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Tourists Perspectives of Yemen

National Yemen

By – Hayat Al-sharif

The Sana’a Seventh Summer Tourist Festival, under the slogan: “Towards a safe and stable “,Yemen opened with 2,500 participants representing 23 Yemeni provinces and 8 Arab states, the foreign community, and 2 tents of African countries.

The Summer Festival of Sana’a has been changing the perspectives of many tourists about Yemen. The festival provides a variety of artistic performances, heritage presentations, and craftsmanship, and many Yemenis and foreigners came to the festival to share their experiences, knowledge, and cultures.

Al-sharif interviewed Monika Steinberger, Director of Program Management and Development Aid to Artisans. She said, “before visiting Yemen, my image on the country was negative as a dangerous place, hostile to people from Europe and America. The impression was that Yemen is poor with very little industry or handicrafts made in the country, with most things imported from China and India.”

“However, after having worked and interacted with the Yemeni people for the past week, my impression was much different: on a person to person level, politics and conflict between governments play no role, it is just people reacting to people.”

“Everyone has warmly welcomed me,” she said. “Yemeni people have a rich heritage and an old civilization that they are proud of, and they were eager to share it with me. In my job, I work with artisans all over the world who make beautiful things. But the Yemeni tradition is so unique, I feel overwhelmed by the richness of Yemeni colors, the opulence of their jewelry and the ingenuity and beauty of their architecture.”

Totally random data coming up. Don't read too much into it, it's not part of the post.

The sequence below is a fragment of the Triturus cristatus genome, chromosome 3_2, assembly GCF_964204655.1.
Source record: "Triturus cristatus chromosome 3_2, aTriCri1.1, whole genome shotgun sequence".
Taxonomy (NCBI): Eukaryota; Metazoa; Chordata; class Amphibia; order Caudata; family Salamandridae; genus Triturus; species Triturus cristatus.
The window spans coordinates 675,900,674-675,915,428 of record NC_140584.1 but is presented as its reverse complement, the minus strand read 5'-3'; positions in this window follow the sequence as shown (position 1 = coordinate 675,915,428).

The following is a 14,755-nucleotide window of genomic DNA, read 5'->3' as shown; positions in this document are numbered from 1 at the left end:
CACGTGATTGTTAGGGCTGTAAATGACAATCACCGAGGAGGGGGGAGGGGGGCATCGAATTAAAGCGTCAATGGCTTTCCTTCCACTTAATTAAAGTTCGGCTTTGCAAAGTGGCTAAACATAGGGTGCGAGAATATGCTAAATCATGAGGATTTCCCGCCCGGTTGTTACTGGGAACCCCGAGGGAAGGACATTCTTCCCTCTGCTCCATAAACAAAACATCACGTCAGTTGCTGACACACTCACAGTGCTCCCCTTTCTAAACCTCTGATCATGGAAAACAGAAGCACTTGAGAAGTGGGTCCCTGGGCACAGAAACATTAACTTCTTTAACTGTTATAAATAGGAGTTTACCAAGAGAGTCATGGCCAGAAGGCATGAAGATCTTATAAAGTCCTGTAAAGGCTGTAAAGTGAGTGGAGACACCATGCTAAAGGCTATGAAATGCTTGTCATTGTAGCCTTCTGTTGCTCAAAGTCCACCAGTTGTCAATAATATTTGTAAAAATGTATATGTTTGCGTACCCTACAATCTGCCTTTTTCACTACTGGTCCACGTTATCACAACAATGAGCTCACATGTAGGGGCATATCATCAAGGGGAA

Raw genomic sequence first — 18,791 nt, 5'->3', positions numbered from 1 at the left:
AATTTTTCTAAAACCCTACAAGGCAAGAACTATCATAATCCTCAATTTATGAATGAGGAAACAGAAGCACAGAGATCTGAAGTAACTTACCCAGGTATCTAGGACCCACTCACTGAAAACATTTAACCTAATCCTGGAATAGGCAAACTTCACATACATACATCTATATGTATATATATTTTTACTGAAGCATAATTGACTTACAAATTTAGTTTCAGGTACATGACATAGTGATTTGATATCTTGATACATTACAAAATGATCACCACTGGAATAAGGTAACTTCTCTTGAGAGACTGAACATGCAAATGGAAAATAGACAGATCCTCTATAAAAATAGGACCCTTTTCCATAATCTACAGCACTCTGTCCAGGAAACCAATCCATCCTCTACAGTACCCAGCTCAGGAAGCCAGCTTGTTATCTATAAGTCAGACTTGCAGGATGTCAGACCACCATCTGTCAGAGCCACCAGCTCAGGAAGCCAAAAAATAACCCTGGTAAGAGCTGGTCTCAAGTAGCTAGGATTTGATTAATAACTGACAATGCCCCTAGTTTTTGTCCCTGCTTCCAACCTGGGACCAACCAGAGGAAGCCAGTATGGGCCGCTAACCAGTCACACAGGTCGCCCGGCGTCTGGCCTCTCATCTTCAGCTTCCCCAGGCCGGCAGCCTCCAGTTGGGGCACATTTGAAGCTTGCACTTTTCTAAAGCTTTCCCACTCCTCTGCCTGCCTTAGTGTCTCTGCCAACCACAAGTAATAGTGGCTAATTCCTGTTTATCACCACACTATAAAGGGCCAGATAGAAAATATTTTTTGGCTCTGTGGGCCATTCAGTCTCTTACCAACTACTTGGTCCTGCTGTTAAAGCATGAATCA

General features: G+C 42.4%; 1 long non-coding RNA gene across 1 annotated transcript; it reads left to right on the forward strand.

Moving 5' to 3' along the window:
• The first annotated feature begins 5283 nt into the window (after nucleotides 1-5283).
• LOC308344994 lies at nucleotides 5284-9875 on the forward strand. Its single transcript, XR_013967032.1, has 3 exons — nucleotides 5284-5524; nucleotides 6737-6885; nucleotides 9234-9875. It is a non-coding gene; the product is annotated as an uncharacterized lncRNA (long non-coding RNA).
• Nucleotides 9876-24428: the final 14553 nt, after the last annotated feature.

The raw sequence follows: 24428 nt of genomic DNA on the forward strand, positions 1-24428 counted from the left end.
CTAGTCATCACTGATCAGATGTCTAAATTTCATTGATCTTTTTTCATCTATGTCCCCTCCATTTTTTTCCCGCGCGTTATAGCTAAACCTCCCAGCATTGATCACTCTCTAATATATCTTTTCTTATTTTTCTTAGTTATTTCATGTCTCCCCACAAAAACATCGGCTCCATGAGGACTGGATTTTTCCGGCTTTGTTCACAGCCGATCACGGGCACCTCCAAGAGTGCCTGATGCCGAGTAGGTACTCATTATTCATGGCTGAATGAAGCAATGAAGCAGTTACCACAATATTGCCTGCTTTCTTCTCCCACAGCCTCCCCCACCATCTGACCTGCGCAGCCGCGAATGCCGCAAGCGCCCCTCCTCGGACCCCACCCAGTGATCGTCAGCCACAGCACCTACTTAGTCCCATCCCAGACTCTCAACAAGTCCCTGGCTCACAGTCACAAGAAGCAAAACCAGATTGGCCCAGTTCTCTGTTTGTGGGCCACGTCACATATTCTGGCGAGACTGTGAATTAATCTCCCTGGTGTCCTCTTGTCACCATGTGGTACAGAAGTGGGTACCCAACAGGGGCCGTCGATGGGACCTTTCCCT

Monika answered the question about Yemeni people who welcome foreigners and said, “all members of the CASH team and I feel very welcome in Yemen.”

“Public officials and business people greeted us and were open to collaborate with our efforts for the benefit of the people of Yemen. I received many gifts, which is very unusual for our culture, but everyone tried to share something with me just to show me that I am welcome here.”

“Foreigners want to come and appreciate the extraordinary beauty of Yemen, but they are discouraged by reports of political unrest. The recent Tourism Festival was proof that Yemen tries very hard to attract foreigners to their country. This event was organized very professionally; it celebrated Yemeni culture, natural attractions, craft and more. It was definitely on an international level, ready to receive tourists once tourism has rebounded in Yemen.”

She added, “Yemeni people are very warm and hospitable. The whole culture is one of close family ties and friendship. The people have strong creativity and a superior sense of beauty. It is my impression that Yemenis are also very resilient, they are used to hardship and have learned to work around it.”

“The people incorporate their aesthetic traditions into their every lives, with weddings being a central event. It is amazing to see how modern Yemenis celebrate such family events in traditional style. It was one of the strongest impressions of my trip, how eager the people are to show me this unique tradition, and for me to wear these prized artifacts and immerse myself in what it means to be Yemeni.”